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Some (US) tax implications of being an Independent Consultant (cont.)

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Q: Okay, so I have determined that I am an independent consultant not an employee. As a self-employed individual what am I liable for?
smp: You have to pre-pay federal taxes to at least the 90% level. This includes income tax and social security tax. For social security tax you are liable for the "employee" half as you always have been, but you are also responsible for the "employer" half. However, you can deduct half the employer portion on the form you use to calculate social security tax liability.

Q: So you have to include social security taxes when you calculate the 90% threshold?
smp: Yes. It’s 90% of total tax liability. That includes all the other miscellaneous taxes that show on the Form 1040 (like alternate minimum tax) although most people don’t get into those.

If you keep your self-employed income below $400 for the year after deductions you don’t have to pay social security tax at all. This can be especially important in a year when you might elect to take a Section 179 write-off.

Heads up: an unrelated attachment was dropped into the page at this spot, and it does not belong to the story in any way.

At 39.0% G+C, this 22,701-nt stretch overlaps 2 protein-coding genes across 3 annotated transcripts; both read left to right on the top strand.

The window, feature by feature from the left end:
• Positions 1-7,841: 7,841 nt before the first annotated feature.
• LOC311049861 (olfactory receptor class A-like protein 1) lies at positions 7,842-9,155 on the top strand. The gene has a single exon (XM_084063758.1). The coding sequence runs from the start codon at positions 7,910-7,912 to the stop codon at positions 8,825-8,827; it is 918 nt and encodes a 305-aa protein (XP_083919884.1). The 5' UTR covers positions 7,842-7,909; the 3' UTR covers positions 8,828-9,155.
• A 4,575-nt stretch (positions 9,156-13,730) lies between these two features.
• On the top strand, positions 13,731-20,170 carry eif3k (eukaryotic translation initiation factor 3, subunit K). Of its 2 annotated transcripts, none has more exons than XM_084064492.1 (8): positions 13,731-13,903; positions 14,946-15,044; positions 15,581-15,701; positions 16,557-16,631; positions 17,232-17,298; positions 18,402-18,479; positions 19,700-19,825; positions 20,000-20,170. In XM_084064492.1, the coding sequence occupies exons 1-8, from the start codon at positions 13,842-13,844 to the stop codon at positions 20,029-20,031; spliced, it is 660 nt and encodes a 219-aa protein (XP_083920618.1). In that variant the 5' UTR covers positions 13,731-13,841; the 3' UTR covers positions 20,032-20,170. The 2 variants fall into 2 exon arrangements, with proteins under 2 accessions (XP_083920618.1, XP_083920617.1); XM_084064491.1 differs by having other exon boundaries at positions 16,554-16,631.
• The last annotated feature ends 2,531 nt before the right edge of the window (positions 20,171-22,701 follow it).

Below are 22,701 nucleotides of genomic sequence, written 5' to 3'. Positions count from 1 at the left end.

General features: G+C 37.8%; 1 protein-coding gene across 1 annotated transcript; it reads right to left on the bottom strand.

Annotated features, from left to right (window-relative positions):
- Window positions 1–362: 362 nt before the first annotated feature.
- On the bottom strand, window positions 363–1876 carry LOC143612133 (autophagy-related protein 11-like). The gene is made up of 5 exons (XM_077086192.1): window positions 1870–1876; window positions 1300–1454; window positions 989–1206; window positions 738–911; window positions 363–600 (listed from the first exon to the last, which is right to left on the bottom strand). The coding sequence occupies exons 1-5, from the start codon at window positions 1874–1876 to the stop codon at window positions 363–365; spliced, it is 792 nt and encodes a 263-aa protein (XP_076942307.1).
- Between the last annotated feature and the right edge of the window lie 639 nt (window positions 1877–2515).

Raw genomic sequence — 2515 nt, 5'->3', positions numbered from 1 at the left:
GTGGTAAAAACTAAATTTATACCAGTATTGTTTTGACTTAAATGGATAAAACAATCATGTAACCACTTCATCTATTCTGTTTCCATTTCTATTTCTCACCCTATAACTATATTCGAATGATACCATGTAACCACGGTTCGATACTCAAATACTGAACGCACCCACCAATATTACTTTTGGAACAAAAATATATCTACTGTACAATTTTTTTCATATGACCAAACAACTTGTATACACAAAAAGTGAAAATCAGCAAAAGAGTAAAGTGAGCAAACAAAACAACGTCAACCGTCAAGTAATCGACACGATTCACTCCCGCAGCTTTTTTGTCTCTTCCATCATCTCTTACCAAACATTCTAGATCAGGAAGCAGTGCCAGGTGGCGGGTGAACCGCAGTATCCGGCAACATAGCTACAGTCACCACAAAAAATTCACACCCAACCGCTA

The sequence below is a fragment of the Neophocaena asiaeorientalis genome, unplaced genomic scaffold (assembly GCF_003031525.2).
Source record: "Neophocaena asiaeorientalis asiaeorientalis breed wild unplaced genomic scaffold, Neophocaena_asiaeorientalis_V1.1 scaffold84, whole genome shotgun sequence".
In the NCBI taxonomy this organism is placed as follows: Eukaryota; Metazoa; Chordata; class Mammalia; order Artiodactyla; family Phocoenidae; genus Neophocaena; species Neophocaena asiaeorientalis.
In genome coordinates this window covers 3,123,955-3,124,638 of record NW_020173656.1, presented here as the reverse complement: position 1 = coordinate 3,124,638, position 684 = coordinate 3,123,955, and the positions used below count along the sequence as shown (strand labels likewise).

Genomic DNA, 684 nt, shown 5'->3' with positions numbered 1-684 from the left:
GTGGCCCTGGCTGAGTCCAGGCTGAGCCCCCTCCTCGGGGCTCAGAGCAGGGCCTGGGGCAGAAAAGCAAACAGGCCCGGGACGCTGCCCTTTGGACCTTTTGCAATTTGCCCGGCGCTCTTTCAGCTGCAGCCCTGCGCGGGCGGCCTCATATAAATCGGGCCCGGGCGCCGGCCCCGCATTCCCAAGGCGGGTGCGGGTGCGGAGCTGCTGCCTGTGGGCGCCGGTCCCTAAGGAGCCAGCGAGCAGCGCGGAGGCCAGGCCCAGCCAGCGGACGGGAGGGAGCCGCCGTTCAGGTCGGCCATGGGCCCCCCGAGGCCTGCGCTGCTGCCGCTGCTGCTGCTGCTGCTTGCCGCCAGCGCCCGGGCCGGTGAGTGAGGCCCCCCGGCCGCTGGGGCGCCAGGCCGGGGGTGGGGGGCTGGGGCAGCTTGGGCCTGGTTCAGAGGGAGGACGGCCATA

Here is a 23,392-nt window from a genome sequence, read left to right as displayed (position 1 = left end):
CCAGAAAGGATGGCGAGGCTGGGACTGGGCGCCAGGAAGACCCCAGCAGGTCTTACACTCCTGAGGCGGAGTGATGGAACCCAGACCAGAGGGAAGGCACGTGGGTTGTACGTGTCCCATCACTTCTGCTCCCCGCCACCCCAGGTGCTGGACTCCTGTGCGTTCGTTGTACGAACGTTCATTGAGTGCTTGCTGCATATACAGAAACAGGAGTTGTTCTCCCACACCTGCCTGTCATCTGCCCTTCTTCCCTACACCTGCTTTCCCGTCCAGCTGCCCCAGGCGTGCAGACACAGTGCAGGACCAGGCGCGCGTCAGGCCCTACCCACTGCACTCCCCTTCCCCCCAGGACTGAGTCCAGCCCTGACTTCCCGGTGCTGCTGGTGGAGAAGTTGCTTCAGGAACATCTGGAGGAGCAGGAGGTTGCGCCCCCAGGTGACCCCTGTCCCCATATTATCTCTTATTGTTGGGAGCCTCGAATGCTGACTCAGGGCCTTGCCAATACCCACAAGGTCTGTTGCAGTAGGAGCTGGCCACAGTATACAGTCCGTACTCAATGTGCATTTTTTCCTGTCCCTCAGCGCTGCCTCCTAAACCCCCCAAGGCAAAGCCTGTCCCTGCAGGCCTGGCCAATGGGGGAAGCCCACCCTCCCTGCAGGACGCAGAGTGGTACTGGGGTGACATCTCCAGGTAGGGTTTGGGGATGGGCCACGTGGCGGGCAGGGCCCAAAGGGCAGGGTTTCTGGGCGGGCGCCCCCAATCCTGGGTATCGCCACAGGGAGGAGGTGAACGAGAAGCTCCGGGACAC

Q: Before we talk about Section 179 and deductions, what other taxes do we need to consider beyond income tax and social security tax?
smp: You really need to contact your local authorities on this. Washington State has a Business and Occupation tax, although it has a pretty high exemption for small businesses. Indiana has a gross receipts tax. Many states have a state income tax.

There is also the business license. You need one from the state and another from the city in which you live. You may also need one for the other cities in which you do work even if you don’t live there. Depending on what you consult on you may also need professional registration.

Q: But all those license fees are deductible as business expenses, right?
smp: Yes.

Q: What about Unemployment Insurance taxes?
smp: Since you are self-employed you are not covered by unemployment insurance. That only applies if you hire employees. In that case you would have to pay both unemployment and workers compensation for them. You, as a sole-proprietor, aren’t eligible for unemployment or disability, even if you are paying yourself a salary.

Q: I assume that we would report this income on the Schedule C attached to our Form 1040.
smp: Correct. As a sole proprietor you would. It’s different, of course, for anyone who has incorporated their consulting business.

To be continued ...
In Part 2 of this interview we will discuss the positive side of self-employment tax issues - deductions for business expenses.

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